Choir of King’s College, Cambridge – Australian Tour 2014

“I was glad when they said unto me’ that the Choir from King’s College Chapel at Cambridge in England was coming to Melbourne town, and to Adelaide, Brisbane, Canberra, Perth and Sydney during the Australian winter 2014, although Hobart sadly seems to miss out?

The intimate programs of rich and beautiful music that the choir are to sing is indeed inspirational. The concerts will be presented by Musica Viva.

As the Choir from King’s College are a group of singers acclaimed and renowned throughout the world for their excellence in technique, vitality and artistry, they will be sure to sing their songs of praise as one voice to completely packed houses.

The selection of works for the program has been gleaned from the very best of compositions in sacred music, which is only to be expected because their regular ‘venue’ for presenting these works is the too divine.

It is the ‘Chapel’ at King’s College in the University, which is sited in the city of Cambridge, England.

It’s a stunning venue, one that we could never hope to entirely emulate here, although some of our architecturally powerful buildings would come close in terms of sound quality.

They include the Elizabeth Murdoch Recital Hall at the Melbourne Recital Centre, which has a stunning acoustic and will provide a sound for the choir they have not experienced before.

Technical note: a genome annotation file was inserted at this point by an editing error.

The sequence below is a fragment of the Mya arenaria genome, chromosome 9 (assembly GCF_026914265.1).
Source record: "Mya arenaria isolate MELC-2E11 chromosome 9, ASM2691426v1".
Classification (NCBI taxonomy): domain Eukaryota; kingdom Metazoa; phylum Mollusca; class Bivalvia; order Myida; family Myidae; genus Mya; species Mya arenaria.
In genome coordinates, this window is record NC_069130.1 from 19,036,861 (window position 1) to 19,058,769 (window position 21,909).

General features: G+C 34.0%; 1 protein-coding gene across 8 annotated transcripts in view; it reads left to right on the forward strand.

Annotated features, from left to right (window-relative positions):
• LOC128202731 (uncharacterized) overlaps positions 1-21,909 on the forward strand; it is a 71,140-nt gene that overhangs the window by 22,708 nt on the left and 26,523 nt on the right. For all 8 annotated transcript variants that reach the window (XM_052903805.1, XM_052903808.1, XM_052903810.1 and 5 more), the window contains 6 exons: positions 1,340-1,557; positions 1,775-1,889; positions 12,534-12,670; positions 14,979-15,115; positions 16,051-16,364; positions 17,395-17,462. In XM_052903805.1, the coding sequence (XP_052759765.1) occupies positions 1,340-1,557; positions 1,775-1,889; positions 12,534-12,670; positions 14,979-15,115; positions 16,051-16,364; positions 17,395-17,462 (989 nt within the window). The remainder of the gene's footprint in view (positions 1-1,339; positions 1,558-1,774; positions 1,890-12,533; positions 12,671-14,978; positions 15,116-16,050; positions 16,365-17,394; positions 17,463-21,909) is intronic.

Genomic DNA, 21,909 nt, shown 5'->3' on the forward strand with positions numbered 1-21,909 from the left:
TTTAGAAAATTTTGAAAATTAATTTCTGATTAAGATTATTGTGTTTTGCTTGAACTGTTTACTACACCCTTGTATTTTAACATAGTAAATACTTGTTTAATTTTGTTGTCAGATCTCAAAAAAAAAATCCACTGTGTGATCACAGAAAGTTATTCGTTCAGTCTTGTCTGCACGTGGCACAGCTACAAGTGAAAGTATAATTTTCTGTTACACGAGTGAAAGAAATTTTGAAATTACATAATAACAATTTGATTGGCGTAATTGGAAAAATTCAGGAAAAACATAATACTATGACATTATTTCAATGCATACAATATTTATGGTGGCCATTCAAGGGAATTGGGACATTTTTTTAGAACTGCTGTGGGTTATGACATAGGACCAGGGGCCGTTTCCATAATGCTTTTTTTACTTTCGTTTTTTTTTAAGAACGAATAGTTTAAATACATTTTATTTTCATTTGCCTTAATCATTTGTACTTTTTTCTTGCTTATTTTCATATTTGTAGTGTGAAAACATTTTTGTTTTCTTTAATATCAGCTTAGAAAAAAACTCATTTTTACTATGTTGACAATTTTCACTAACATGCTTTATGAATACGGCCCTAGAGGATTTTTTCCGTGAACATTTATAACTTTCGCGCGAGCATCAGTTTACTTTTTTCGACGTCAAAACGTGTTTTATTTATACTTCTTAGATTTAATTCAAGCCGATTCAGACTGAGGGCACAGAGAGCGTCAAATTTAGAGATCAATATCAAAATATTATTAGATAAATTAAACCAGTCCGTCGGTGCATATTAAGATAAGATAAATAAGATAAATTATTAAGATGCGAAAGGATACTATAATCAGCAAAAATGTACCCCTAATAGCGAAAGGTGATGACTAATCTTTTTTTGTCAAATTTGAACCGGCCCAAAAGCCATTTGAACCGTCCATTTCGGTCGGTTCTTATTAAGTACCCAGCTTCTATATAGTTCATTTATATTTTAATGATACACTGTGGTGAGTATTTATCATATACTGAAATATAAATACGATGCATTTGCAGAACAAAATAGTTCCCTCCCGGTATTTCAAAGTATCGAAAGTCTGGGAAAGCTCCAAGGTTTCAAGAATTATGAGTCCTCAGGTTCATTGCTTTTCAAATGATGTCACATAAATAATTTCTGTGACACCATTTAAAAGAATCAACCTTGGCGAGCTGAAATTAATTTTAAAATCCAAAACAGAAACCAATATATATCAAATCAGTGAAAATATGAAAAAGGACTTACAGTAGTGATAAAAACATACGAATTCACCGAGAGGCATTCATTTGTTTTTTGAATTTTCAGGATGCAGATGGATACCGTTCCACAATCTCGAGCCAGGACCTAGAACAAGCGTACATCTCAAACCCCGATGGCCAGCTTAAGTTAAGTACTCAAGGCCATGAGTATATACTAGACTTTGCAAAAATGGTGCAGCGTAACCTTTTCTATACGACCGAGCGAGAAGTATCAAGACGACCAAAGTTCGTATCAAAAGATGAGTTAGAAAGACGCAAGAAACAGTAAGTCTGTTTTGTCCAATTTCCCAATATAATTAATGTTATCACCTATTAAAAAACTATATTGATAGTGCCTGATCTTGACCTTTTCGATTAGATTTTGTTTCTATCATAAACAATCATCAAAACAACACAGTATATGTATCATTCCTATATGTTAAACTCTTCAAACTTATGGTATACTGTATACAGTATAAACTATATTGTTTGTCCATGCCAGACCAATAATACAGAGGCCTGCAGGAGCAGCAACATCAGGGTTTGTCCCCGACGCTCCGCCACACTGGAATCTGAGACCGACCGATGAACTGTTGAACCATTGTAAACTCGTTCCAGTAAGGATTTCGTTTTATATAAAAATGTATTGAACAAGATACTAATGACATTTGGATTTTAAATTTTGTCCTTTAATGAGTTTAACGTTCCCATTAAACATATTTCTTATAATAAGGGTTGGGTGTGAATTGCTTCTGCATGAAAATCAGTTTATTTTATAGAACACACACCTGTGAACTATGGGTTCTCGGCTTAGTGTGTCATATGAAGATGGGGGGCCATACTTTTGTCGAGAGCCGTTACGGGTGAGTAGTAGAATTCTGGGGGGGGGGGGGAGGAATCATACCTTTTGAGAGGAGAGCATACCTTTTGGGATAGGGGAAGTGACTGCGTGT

Their usual ‘Chapel’ home is an inspiring place and all about the architectural final phase of the English Gothic style.

Called Perpendicular Gothic once established this style affected ecclesiastical and secular design for over 250 years.

Chapel music has been renowned at King’s College since it was founded in 1441, and since King Henry VI (1421-1471) envisaged a choir providing the music for the daily offices and celebrations of the Mass.

Henry was only 19 when he laid the first stone of the ‘College roial of Oure Lady and Seynt Nicholas’ in Cambridge on Passion (Palm) Sunday in Lent, which marks the beginning of Holy Week that concludes on Easter Sunday.

Characterized by the stress on straight verticals and horizontals, by slender vertically subdivided supports and large windows to let in the light, one of its major triumphs Kings College Chapel took over a century to build so the King did not live to see it completed.